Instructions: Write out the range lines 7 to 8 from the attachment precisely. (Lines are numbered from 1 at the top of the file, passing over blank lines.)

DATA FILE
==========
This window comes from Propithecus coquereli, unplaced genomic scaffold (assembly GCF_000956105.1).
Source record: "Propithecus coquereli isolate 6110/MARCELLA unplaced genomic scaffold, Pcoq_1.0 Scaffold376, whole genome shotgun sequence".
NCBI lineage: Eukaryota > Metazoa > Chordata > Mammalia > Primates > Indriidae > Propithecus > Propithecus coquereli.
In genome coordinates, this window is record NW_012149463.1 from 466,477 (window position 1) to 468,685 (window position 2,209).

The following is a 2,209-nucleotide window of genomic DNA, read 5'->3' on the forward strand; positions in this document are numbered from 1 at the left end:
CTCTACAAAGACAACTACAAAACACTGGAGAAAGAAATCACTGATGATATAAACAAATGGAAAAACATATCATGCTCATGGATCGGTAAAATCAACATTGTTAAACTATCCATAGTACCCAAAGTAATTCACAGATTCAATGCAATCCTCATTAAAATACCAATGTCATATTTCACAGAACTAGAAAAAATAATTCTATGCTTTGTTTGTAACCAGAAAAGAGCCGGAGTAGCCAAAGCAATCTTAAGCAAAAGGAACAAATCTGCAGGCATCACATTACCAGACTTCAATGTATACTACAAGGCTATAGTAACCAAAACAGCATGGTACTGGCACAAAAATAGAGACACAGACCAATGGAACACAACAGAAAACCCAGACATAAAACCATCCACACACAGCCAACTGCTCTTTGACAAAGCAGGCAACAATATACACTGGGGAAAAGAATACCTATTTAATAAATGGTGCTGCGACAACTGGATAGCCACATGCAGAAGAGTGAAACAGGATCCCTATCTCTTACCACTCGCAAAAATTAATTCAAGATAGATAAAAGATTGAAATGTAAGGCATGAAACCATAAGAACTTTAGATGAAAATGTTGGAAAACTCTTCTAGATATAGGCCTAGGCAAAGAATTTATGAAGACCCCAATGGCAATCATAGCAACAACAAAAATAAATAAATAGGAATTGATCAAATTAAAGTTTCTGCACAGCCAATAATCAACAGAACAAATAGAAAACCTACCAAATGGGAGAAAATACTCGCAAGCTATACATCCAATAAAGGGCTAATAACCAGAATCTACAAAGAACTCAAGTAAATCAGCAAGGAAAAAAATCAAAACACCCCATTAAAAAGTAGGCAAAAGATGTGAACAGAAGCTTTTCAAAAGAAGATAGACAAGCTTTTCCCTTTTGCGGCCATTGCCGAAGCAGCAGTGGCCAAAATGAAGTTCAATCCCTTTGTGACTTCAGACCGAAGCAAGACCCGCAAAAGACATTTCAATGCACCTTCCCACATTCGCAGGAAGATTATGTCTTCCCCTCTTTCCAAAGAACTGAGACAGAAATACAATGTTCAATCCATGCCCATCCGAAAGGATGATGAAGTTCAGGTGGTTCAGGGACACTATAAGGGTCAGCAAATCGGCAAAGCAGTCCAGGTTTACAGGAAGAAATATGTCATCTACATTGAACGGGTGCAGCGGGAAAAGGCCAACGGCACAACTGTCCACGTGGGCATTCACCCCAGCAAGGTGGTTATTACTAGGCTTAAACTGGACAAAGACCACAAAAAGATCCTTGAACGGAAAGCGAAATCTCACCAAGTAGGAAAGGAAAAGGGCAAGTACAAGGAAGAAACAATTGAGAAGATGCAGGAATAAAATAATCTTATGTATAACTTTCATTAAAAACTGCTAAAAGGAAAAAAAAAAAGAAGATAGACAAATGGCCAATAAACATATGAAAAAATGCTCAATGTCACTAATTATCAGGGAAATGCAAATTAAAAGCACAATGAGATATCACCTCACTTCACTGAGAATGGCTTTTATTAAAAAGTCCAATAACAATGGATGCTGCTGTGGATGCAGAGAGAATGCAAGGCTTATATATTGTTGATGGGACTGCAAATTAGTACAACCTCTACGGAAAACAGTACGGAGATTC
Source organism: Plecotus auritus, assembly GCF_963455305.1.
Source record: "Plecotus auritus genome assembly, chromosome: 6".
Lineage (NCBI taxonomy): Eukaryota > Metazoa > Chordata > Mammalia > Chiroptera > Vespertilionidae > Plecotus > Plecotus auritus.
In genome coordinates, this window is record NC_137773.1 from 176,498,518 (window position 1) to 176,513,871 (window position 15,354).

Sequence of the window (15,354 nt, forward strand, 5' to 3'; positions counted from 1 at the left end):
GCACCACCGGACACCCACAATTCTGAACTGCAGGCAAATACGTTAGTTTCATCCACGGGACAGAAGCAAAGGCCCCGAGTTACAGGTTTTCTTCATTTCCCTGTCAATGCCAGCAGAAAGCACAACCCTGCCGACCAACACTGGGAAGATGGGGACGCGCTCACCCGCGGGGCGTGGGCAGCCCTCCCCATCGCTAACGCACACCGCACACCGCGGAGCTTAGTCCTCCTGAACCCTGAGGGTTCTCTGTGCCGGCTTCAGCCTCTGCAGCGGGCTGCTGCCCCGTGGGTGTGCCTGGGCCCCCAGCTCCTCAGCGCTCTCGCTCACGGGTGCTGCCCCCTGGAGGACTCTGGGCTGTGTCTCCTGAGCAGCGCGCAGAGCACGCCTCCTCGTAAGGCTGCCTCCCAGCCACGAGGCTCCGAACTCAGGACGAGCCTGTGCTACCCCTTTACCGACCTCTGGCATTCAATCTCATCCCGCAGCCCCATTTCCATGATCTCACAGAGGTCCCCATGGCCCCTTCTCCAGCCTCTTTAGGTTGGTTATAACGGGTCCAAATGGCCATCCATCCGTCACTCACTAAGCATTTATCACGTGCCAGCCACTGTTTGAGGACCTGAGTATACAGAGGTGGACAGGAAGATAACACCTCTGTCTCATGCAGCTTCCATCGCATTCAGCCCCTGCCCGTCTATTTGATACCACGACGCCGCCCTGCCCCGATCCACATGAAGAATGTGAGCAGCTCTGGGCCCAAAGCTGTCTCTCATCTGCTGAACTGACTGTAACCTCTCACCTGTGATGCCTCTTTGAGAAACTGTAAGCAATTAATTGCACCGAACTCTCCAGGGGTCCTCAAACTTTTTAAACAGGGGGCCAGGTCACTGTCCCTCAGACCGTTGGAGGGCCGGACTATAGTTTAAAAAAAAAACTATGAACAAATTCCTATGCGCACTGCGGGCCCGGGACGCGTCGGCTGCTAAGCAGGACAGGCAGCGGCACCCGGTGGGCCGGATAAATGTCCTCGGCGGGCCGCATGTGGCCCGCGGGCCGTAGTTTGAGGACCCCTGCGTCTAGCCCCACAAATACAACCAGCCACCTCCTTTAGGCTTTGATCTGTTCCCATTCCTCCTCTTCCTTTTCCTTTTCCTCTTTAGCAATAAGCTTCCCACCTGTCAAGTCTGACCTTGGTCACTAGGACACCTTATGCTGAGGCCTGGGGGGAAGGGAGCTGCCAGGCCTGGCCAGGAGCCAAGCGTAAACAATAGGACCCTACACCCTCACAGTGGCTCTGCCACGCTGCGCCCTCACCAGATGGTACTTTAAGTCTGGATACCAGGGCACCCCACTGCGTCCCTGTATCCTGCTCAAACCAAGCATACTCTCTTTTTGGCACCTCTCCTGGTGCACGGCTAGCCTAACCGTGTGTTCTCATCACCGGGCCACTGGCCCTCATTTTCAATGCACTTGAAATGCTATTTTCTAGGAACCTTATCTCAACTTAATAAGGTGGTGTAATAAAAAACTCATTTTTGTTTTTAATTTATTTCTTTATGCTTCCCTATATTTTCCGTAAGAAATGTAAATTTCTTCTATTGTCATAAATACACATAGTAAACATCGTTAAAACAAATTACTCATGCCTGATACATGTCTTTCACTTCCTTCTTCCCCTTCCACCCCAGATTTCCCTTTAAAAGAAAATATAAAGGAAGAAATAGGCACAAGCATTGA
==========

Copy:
Source organism: Plecotus auritus, assembly GCF_963455305.1.
Source record: "Plecotus auritus genome assembly, chromosome: 6".